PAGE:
Approximately 40% of American families have a dog. While it’s unthinkable that the lovable family pet could bite someone, accidents do happen. The American Veterinary Medical Association states that 4.5 million people are bitten each year and of those, 800,000 need medical attention, causing the injured party to incur medical expenses. This article covers the one bite rule in Texas.
While Texas is a “one-bite” state, (meaning that the dog owner won’t generally be liable unless the owner had reason to know of the dog’s vicious tendencies), there are several ways for liability to attach even if the gentlest dog suddenly snaps at a stranger. Leash laws, city ordinances, and general negligence could all create liability even if it is the dog’s “first bite.”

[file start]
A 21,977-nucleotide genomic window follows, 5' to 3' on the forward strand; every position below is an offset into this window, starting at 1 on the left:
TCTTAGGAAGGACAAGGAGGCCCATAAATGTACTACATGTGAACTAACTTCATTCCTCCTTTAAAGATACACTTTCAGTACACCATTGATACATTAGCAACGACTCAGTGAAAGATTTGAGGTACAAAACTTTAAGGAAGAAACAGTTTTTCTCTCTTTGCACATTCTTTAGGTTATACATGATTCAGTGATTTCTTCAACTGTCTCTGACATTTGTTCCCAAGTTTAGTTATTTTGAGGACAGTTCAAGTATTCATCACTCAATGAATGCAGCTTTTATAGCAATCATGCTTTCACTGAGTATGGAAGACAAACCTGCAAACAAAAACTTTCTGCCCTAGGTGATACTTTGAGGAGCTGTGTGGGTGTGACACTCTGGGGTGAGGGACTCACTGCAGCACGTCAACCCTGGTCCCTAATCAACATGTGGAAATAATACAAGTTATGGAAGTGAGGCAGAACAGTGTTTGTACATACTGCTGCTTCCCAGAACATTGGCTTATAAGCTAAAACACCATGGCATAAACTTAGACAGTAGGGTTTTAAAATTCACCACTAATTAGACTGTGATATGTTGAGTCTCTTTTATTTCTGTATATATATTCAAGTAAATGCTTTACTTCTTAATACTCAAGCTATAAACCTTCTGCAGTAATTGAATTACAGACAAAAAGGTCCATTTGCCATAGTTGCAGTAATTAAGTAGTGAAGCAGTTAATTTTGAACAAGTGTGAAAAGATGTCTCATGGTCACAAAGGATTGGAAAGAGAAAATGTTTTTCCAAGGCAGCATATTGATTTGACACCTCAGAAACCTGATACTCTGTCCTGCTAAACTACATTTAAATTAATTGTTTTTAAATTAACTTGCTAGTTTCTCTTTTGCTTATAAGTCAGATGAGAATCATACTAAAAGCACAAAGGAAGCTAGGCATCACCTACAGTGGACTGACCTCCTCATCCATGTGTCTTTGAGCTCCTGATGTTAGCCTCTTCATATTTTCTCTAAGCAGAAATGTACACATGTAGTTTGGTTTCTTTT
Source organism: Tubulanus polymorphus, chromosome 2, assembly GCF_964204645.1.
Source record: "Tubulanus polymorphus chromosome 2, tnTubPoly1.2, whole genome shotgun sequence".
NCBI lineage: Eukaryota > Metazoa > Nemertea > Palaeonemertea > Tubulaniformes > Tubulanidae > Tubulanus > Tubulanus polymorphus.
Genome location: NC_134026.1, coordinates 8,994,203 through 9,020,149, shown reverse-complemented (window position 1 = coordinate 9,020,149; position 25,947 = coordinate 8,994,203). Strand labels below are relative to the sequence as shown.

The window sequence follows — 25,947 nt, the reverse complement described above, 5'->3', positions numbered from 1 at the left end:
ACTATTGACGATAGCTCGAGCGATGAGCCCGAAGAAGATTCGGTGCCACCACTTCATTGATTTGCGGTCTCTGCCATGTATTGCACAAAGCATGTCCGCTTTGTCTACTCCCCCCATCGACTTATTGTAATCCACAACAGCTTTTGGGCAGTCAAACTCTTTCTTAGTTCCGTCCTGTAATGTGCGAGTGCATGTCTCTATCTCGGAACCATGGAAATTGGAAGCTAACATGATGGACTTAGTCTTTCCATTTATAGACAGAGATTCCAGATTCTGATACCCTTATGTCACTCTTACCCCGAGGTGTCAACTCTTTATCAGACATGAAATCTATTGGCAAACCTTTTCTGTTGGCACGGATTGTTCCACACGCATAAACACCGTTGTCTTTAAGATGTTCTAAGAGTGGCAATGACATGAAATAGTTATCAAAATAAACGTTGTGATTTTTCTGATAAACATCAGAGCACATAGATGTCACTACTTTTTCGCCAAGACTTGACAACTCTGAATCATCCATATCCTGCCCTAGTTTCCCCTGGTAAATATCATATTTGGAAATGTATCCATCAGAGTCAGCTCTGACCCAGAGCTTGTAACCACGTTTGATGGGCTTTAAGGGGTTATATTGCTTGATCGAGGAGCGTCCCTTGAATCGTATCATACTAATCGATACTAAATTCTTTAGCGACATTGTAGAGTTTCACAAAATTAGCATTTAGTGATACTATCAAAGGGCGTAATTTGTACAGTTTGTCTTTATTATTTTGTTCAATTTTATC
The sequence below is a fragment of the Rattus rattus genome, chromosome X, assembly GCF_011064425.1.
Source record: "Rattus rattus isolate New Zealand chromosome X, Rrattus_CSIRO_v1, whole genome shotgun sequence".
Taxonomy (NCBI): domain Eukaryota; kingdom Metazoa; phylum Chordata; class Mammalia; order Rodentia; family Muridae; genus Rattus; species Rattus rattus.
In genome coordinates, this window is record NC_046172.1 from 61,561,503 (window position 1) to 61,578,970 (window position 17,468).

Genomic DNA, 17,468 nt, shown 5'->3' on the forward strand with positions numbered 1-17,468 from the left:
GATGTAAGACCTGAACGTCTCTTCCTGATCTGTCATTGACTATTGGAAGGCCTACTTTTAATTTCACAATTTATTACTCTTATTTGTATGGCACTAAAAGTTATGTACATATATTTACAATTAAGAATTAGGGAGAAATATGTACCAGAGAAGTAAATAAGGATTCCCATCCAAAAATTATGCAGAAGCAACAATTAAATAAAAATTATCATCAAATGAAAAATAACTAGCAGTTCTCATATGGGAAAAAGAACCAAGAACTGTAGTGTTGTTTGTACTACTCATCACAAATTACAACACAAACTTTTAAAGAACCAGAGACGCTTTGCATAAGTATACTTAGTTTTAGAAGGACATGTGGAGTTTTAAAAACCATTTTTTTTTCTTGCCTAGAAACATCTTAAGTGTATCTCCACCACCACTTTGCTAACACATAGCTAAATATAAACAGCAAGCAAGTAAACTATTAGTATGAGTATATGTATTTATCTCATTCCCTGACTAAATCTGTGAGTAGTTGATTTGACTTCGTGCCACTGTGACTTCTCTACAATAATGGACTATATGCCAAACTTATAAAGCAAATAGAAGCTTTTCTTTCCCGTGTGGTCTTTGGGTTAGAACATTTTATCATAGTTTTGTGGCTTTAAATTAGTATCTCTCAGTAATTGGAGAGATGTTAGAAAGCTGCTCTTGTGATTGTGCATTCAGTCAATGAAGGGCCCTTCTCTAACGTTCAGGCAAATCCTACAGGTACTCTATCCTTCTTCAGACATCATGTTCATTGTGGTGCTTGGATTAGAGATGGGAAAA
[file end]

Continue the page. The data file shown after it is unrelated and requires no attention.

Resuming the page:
The “one-bite rule” may seem simple on the surface, but the facts underlying each bite generally require each case to be handled differently. Does the dog growl at strangers? Does it wag its tail or bare its teeth? Has it bitten anyone in the past? Maybe the dog thought it needed to protect its “territory,” or was it trespassing on a neighbor’s property? Was the dog being provoked, or could the dog have interpreted the human as being aggressive, such as sticking a hand through a fence? Was it on a leash?
All of these questions come into play in a dog bite suit. The “one bite” rule is not as black and white as it sounds. If the dog demonstrated “vicious” tendencies previously, then the plaintiff generally has an easier case for liability and damages. If you’ve been bitten, or your dog bit someone, it is a good idea to write down the details, take photos, as soon as possible and contact an attorney to determine if you have a claim or a defense.